Friday, June 6, 2008

College Humor Prank Wars parts 1-6

This is great stuff. This is developing into something of an internet phenomenon. It is two guys (Streeter and Amir) that work at that spent most of 2007 pranking each other and there are some crackers in here. There are 6 videos to view and each one gets more and more risky/fun, it pays to start at the beginning. Check out after the jump for the films.

Number 1

Number 2

Number 3

Number 4

Number 5

Number 6

Superfast RC Helicopter - killbots next

Billed as the fastest RC helicopter in the world, the Rave 450 Electric helicopter has to be seen to be believed. Looks and sounds pretty angry, and I can see itbeing used as either a high class hedgetrimmer, or crowd control decapitation machine. Check out the vid after the jump.

More vids here at the CYB site. Check it out.

Or for buying models in NZ check these guys out

Thursday, June 5, 2008

When the cubicle becomes just too much

Most videos of people going postal in the office are usually set ups, viral adverts or just some guys having a laugh. But sometimes you watch them and wonder "What if someone lost it completely one day? How far would they go?"
Enter some eastern european man who obviously can't take the pressure any more of people bumping his desk, spilling his coffee and some fat bloke knocking papers onto the floor. Check out the two vids after the jump and make your own mind up as to its authenticity.


and heres some footage from a cellphone by a co-worker of the same scene.

Wednesday, June 4, 2008

Little Green Men, Call the Plumber Please.

What a week it’s been for NASA and space. We have the $325 million Phoenix Lander successfully making touchdown on the red planet and the Space Shuttle Discovery made it to orbit without any major issues. That means the hunt for little green men is now on and the Space Station will get its new crapper.

The Phoenix landed just as expected and in a nice flat area with very few rocks and boulders. During its rocket assisted descent the plumes of exhaust have blown away the dust to reveal flat, bright areas that we will hopefully find to be ice of some kind. After performing all the post landing tests it was confirmed that the lander was in good shape and ready to start science. Just yesterday the bucket scoop grabbed a sample of the regolith and took images of the rusty coloured material. I have to say that it looks a lot like mud and surprisingly there is a small patch of what looks like a white/silvery substance which NASA think could be ICE or some kind of salts.
NASA hopes to do some tests on this soil sometime over the next week and confirm what the makeup of it is. We may yet see traces of hydrogen which may mean water.

And coupled with that the Space Shuttle Discovery launched almost flawlessly on its way to the International Space Station to deliver the rest of the Japanese science module Kibo and repair the toilet that is not working. The toilet has 2 parts, one for poo and one for wee, it’s the wee part that is broken, so at least they are not up shit creek yet. In saying that the manual function of the toilet is working and the crew has been using the toilet in the Soyuz capsule which is docked for emergencies so it’s not all doom and gloom. If the toilet can not be fixed they may have to evacuate the station or use Apollo era crapper bags which could be messy.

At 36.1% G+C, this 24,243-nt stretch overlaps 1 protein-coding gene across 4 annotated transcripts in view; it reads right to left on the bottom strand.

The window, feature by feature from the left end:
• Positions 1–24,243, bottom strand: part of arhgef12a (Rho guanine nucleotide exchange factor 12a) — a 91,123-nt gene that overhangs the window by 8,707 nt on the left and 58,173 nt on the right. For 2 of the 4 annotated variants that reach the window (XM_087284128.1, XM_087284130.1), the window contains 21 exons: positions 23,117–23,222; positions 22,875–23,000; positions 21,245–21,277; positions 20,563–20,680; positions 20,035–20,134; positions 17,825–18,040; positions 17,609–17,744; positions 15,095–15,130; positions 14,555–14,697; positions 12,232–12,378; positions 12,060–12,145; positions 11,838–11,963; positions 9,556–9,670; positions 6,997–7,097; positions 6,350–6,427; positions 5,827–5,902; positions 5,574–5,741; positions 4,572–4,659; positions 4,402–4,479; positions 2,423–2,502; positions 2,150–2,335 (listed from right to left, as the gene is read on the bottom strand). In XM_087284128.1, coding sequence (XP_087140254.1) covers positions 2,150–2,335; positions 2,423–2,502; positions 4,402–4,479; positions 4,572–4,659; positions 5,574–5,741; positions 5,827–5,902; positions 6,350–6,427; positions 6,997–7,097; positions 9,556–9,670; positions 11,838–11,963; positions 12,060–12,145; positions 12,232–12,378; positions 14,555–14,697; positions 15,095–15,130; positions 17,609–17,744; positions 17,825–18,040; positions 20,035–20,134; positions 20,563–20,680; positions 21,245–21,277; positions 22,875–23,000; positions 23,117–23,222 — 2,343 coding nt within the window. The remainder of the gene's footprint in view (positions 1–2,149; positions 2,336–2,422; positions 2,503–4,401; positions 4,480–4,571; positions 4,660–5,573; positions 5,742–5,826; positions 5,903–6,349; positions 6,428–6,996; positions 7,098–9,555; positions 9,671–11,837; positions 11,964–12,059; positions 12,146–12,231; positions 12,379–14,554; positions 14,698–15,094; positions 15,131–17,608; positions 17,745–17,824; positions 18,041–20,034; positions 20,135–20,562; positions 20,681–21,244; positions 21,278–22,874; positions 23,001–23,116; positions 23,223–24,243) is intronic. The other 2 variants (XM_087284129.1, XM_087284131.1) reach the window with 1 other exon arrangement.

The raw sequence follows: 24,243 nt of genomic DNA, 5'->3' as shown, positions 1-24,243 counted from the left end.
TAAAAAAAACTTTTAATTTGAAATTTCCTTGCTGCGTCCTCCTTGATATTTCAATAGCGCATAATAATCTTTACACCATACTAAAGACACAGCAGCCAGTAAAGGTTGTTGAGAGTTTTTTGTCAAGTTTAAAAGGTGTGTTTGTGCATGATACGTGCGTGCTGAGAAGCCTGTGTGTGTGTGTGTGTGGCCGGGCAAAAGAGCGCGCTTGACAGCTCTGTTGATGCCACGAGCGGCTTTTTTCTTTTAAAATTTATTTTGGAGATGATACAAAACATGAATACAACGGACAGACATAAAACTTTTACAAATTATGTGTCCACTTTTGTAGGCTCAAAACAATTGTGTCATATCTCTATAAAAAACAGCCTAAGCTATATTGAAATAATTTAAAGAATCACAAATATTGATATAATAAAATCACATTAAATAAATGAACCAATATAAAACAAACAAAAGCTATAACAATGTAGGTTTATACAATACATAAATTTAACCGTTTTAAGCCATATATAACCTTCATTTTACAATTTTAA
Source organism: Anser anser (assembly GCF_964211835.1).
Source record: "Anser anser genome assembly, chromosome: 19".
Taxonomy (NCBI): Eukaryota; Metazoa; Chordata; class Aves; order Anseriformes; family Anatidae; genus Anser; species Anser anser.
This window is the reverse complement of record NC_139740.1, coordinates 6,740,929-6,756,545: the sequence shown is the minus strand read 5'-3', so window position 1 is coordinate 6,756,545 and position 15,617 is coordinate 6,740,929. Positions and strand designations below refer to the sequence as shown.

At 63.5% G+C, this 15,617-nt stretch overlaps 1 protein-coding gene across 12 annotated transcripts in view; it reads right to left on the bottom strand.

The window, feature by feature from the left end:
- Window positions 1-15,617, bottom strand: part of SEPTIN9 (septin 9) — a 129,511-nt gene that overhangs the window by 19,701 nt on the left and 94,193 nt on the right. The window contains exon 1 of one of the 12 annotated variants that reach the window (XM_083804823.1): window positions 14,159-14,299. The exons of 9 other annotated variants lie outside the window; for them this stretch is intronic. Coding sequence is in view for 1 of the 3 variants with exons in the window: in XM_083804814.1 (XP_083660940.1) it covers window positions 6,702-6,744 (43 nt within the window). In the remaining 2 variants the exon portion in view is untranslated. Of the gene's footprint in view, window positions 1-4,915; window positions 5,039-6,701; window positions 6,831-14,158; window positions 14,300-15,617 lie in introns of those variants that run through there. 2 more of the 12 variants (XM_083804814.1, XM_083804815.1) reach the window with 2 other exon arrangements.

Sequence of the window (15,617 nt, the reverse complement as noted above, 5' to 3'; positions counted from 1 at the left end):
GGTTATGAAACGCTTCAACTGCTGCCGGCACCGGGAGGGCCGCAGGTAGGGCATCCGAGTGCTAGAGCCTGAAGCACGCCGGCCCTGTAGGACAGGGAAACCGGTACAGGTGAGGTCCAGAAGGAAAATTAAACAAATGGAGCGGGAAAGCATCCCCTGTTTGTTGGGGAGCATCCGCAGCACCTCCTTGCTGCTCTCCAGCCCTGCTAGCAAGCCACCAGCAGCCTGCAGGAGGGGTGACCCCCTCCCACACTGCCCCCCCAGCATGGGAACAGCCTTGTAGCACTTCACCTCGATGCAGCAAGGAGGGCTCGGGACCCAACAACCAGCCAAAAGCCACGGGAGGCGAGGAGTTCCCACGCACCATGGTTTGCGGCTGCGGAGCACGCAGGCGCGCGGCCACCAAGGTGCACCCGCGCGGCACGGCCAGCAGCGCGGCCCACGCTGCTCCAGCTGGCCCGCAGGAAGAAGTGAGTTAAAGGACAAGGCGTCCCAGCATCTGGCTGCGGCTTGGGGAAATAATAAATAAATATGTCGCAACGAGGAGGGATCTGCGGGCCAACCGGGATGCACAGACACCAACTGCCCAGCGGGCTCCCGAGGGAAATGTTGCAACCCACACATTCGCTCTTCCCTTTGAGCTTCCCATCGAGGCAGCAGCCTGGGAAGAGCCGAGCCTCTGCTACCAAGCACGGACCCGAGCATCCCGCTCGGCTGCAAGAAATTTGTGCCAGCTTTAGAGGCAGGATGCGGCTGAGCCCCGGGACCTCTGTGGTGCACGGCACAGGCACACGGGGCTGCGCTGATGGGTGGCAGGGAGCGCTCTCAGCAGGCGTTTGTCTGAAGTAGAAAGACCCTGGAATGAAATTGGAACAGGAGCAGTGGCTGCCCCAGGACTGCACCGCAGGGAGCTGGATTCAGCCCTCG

The launch which was almost flawless did no apparent damage the orbiter but it sunbstantially wrecked part of the launch facility. Mortar and bricks were blown out from the blast chamber which channels the exhaust plumes during takeoff and scattered them over the road behind the pad. NASA have said that this should be repaired in time for the next scheduled launch at pad 39A on Oct 8th.

All in all a pretty good week for NASA as they try to complete the space station and prove that little green men do in fact live on Mars and War of the Worlds is a documentary.

Tuesday, June 3, 2008

Opt out you bastard, I said OPT OUT!

Premium SMS messaging services, credit cards, phone services, cable TV, gherkin in your McDonald's - you name the service, they will only remove it if you ask them too, even if you didnt ask for it in the first place. In this day and age, the dirty tactics marketing type or the sneaky bastard behind opt-out services, seems to be the calibre of person being hired by companies small and large to run their service administration. They will drum up cash by pushing their services onto unsuspecting people on mailing\phone lists or dimwitted individuals silly enough to sign up to services without reading the fine print.

How does it work? Simple - lets take scenario A. Jane is an average chick. She likes walks on the beach, romantic dinners and strangling ferrets. She purchases something online from a reputable online sales company called Nice Guys Inc. Working for Nice Guys Inc. is Jim Bastard. Jim trawls through the Nice Guys Inc. database collecting personal information of its customers and sells it on the side to a rep from Up Yours Inc. called Sneaky Bugger. Mr S. Bugger then uses the cell phone info to sign Jane up to a costly but innocuous Mobile Phone Quiz service that texts you questions and offers prizes for correct answers (prizes that don't exist, but that's another scam). Jane receives text messages, not understanding who they are from, and deletes them thinking she's being spammed. Jane receives her next cell phone bill, sees she is in the hock to the tune of $hitloads and promptly has a coronary. You see, what Jane didn't realise is that every time she received a text she was being billed for it. To cancel this, she would have to opt out, even though she never opted in personally in the first place.